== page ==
Current Issue

Oct. 13, 2010

Vol. 111, No. 2

Notebook

New Frick Chemistry Lab opens, filled with light

By W. Raymond Ollwerther '71
Published in the October 13, 2010, issue


The focal point of the new chemistry building is the 75-foot-high atrium, called Taylor Commons. Research labs on the left are connected by 27-foot-long pedestrian bridges to offices on the right.
Denise Applewhite/Office of Communications
The focal point of the new chemistry building is the 75-foot-high atrium, called Taylor Commons. Research labs on the left are connected by 27-foot-long pedestrian bridges to offices on the right.
One of two open stairways rises toward the roof, where some of the photovoltaic ­panels are visible.
Denise Applewhite/Office of Communications
One of two open stairways rises toward the roof, where some of the photovoltaic ­panels are visible.


At the north and south ends of the building, a 77-foot braced ­column that resembles a ship’s mast ­supports the canopy roof.
Denise Applewhite/Office of Communications
At the north and south ends of the building, a 77-foot braced ­column that resembles a ship’s mast ­supports the canopy roof.


Solar panels on the roof can be seen in this view from the atrium.
Solar panels on the roof can be seen in this view from the atrium.


One of the high-efficiency fume hoods in the research labs.
One of the high-efficiency fume hoods in the research labs.

The first occupants have moved into the new Frick Chemistry Lab, a four-story structure with a soaring atrium described by University Architect Ron McCoy *80 as a “remarkable glass loft.”

Glass and aluminum framing mark the exterior of the building, and glass covers much of the interior façade. The east wing contains teaching and research labs, while the west wing includes faculty and administrative offices and conference rooms.  

Separating the two wings is a central atrium 27 feet wide and 75 feet high, which McCoy called the “most stunning interior space on campus since the Chapel — in terms of its size, the kind of grandeur of it.”  

Two open, curved stairwells with glass railings descend to the terrazzo tile floor, while a series of translucent oval shapes are suspended from the ceiling. Called “Resonance,” the shapes resemble clouds and are the work of artist Kendall Buster of Richmond, Va.

At 265,000 square feet, the lab is the largest academic building on campus aside from Firestone Library. It will house 30 faculty, 30 departmental staff, and 250 to 300 graduate students, postdocs, and research staff. Teaching facilities can accommodate several hundred undergraduates.

The chemistry department will continue its move through the fall from the former Frick Lab (built in 1929) and Hoyt Lab (1979). “Old Frick” is renamed 20 Washington Road.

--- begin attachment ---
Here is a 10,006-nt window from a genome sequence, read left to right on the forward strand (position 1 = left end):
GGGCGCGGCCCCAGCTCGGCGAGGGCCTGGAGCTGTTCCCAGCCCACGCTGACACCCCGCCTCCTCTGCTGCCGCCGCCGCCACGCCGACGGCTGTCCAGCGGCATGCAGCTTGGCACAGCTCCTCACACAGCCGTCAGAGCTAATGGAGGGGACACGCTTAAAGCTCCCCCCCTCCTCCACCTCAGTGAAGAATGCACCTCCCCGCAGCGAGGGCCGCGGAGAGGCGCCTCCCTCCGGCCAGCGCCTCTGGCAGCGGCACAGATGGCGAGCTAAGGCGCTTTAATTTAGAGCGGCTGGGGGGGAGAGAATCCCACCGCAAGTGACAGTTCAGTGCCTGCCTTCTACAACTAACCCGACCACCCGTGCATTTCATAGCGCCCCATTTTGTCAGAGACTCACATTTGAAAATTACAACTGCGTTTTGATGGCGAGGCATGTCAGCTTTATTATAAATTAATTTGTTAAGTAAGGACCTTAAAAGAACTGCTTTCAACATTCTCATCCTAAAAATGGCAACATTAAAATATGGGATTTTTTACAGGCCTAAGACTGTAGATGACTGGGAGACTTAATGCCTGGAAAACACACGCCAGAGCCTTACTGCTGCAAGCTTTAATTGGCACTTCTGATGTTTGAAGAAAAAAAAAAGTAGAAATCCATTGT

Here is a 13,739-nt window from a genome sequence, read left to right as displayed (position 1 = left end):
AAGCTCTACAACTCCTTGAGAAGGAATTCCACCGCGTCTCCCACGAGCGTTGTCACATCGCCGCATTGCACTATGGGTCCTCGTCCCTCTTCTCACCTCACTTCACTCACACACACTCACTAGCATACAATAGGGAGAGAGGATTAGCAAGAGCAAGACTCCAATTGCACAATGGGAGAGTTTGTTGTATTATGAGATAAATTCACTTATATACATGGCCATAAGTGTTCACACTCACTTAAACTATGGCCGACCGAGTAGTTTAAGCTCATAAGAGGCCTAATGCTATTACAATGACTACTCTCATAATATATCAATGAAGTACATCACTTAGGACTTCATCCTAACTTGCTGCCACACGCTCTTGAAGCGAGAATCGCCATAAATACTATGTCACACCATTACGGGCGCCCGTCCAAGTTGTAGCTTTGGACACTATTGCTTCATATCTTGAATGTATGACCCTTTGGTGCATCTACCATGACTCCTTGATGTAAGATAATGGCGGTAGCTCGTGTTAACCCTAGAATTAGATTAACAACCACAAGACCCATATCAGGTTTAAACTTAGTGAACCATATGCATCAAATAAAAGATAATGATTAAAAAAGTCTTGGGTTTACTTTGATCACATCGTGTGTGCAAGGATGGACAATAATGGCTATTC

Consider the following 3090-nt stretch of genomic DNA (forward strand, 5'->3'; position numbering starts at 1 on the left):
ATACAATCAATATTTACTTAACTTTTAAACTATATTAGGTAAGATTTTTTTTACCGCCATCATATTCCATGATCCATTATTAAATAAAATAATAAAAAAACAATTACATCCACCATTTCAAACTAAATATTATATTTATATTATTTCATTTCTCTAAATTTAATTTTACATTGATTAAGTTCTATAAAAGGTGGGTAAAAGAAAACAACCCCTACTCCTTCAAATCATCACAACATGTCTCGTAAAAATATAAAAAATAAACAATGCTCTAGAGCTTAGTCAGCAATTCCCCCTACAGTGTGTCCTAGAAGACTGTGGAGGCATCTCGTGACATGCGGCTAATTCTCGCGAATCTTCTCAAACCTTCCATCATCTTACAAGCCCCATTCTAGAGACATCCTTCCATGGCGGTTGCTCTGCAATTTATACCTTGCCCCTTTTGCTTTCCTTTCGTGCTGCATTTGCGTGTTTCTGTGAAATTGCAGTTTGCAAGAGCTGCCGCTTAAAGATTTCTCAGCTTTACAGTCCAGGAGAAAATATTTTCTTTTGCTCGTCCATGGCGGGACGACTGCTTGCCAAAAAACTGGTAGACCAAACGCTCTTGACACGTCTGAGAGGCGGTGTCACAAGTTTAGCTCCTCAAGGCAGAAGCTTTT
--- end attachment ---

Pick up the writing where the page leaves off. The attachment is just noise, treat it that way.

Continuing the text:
After three years of construction, the new building opened on time and on budget, according to senior project manager James Wallace. University spokeswoman Emily Aronson said the estimated construction cost is $278 million, supported by royalties from the cancer drug Alimta. Research by professor emeritus Edward C. Taylor led to the development of the drug in cooperation with Eli Lilly. The atrium has been named Taylor Commons; in the basement is the 260-seat Edward C. Taylor Auditorium. The building will be formally dedicated April 9, 2011.

Chemistry labs are high-energy consumers because the air used in lab space must be discharged directly to the outside. Frick Lab ­contains a number of energy-efficient features:

• Providing shade for the glass roof are 216 photovoltaic panels that generate power.

• High-efficiency fume hoods with automatic sash closers reduce air-supply requirements; heat-recovery systems capture energy from the lab’s exhaust.

• Offices are heated by individual radiators and cooled by ceiling-mounted chilled beams.

• Cast-aluminum sunscreens shade exterior walls.

A view across the newly opened Streicker Bridge toward Frick Chemistry Lab. The building was designed by Hopkins Architects of London in collaboration with Payette Associates of Boston.
Denise Applewhite/Office of Communications
A view across the newly opened Streicker Bridge toward Frick Chemistry Lab. The building was designed by Hopkins Architects of London in collaboration with Payette Associates of Boston.
The multiple cloth-covered forms of “Resonance,” a sculpture by ­Virginia artist Kendall Buster, were inspired by models of molecular structures.
Denise Applewhite/Office of Communications
The multiple cloth-covered forms of “Resonance,” a sculpture by ­Virginia artist Kendall Buster, were inspired by models of molecular structures.
The Edward C. Taylor auditorium has seating for 260 in the basement of Frick Lab.
Denise Applewhite
The Edward C. Taylor auditorium has seating for 260 in the basement of Frick Lab.
A senior-faculty office reflects modern styling; sliding-glass doors open onto an exterior ­“balconette.”
Denise Applewhite
A senior-faculty office reflects modern styling; sliding-glass doors open onto an exterior ­“balconette.”
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Comments
1 Response to New Frick Chemistry Lab opens, filled with light

Rod Johnson '72 Says:

2010-10-20 13:54:50

This brings back a flood of memories ... freshman chemistry with John Turkevich, Paul von Rague Schleyer being dropped off out front from his Porsche for organic chemistry, working on my thesis with Uli Laemmli, the physical chemistry labs. Quite the place.
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CURRENT ISSUE: Oct. 13, 2010
Web Bonus Links
Slide show: Chemistry's last days in 'Old Frick'
A photographic tour of Princeton's 81-year-old chemistry lab, soon to be vacated